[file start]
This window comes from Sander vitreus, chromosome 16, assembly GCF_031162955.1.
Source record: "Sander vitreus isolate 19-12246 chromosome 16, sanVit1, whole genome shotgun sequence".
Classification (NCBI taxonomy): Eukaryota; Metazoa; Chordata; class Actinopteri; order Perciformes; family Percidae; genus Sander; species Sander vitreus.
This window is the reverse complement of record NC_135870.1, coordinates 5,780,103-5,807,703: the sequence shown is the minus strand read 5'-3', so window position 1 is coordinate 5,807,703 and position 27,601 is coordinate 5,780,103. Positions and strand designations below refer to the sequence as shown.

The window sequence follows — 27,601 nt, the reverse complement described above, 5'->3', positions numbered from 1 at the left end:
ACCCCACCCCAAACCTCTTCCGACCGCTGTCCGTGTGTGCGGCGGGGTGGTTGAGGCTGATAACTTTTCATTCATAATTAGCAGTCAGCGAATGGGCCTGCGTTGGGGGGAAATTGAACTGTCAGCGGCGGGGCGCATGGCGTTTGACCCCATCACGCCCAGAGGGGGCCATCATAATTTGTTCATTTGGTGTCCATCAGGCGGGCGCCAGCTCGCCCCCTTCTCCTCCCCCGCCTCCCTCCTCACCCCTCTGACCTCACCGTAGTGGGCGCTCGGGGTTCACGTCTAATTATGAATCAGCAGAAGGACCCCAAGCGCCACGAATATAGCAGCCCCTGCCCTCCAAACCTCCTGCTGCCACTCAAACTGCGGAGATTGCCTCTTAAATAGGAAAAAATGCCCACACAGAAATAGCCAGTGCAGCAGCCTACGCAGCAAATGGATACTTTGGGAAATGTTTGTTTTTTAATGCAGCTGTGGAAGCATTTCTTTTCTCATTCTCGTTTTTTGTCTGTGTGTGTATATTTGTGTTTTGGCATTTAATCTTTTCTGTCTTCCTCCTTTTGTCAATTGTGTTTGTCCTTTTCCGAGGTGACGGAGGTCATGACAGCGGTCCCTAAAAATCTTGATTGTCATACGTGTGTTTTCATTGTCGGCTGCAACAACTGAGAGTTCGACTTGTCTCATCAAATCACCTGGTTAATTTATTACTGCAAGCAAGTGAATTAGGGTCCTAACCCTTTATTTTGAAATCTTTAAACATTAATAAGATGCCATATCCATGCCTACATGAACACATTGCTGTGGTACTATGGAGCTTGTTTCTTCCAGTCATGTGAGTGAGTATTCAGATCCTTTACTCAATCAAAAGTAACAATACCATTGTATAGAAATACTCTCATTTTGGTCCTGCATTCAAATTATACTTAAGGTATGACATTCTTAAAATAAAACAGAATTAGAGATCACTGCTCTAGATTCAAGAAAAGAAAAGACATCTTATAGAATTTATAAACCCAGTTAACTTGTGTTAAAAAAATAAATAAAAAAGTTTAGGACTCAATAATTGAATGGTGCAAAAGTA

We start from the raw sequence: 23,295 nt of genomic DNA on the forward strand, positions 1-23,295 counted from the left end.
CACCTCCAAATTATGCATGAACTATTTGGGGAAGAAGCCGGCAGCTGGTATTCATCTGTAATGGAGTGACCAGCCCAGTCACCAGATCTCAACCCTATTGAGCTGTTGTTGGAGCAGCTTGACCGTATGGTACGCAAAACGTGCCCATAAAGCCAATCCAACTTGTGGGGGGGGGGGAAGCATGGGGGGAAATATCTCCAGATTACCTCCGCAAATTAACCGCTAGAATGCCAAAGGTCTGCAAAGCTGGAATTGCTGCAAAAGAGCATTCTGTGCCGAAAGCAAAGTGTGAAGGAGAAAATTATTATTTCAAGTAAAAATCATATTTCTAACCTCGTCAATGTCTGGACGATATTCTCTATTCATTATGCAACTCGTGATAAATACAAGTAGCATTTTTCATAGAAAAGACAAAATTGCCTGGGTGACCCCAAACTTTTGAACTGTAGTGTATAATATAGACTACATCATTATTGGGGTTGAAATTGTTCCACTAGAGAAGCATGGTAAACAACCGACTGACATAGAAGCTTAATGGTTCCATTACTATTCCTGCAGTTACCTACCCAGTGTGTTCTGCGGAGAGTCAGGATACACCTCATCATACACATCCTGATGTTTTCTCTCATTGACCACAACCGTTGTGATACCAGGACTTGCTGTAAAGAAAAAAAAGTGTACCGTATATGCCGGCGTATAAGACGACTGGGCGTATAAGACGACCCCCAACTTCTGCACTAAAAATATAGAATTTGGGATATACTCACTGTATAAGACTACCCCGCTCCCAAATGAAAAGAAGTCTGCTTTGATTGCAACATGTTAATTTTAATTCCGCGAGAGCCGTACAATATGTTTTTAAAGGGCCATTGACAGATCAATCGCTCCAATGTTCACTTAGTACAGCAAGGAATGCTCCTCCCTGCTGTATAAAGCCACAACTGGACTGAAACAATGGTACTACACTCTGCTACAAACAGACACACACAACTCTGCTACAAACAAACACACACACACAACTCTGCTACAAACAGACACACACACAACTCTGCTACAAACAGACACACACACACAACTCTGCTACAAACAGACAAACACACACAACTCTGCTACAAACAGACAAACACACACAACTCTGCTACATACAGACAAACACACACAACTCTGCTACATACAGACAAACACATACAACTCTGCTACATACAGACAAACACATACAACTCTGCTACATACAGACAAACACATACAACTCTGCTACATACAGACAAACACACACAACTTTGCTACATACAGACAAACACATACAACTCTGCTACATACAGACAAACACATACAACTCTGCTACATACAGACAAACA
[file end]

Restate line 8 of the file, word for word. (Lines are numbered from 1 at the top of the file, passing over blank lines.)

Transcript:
CACCTCCAAATTATGCATGAACTATTTGGGGAAGAAGCCGGCAGCTGGTATTCATCTGTAATGGAGTGACCAGCCCAGTCACCAGATCTCAACCCTATTGAGCTGTTGTTGGAGCAGCTTGACCGTATGGTACGCAAAACGTGCCCATAAAGCCAATCCAACTTGTGGGGGGGGGGGAAGCATGGGGGGAAATATCTCCAGATTACCTCCGCAAATTAACCGCTAGAATGCCAAAGGTCTGCAAAGCTGGAATTGCTGCAAAAGAGCATTCTGTGCCGAAAGCAAAGTGTGAAGGAGAAAATTATTATTTCAAGTAAAAATCATATTTCTAACCTCGTCAATGTCTGGACGATATTCTCTATTCATTATGCAACTCGTGATAAATACAAGTAGCATTTTTCATAGAAAAGACAAAATTGCCTGGGTGACCCCAAACTTTTGAACTGTAGTGTATAATATAGACTACATCATTATTGGGGTTGAAATTGTTCCACTAGAGAAGCATGGTAAACAACCGACTGACATAGAAGCTTAATGGTTCCATTACTATTCCTGCAGTTACCTACCCAGTGTGTTCTGCGGAGAGTCAGGATACACCTCATCATACACATCCTGATGTTTTCTCTCATTGACCACAACCGTTGTGATACCAGGACTTGCTGTAAAGAAAAAAAAGTGTACCGTATATGCCGGCGTATAAGACGACTGGGCGTATAAGACGACCCCCAACTTCTGCACTAAAAATATAGAATTTGGGATATACTCACTGTATAAGACTACCCCGCTCCCAAATGAAAAGAAGTCTGCTTTGATTGCAACATGTTAATTTTAATTCCGCGAGAGCCGTACAATATGTTTTTAAAGGGCCATTGACAGATCAATCGCTCCAATGTTCACTTAGTACAGCAAGGAATGCTCCTCCCTGCTGTATAAAGCCACAACTGGACTGAAACAATGGTACTACACTCTGCTACAAACAGACACACACAACTCTGCTACAAACAAACACACACACACAACTCTGCTACAAACAGACACACACACAACTCTGCTACAAACAGACACACACACACAACTCTGCTACAAACAGACAAACACACACAACTCTGCTACAAACAGACAAACACACACAACTCTGCTACATACAGACAAACACACACAACTCTGCTACATACAGACAAACACATACAACTCTGCTACATACAGACAAACACATACAACTCTGCTACATACAGACAAACACATACAACTCTGCTACATACAGACAAACACACACAACTTTGCTACATACAGACAAACACATACAACTCTGCTACATACAGACAAACACATACAACTCTGCTACATACAGACAAACA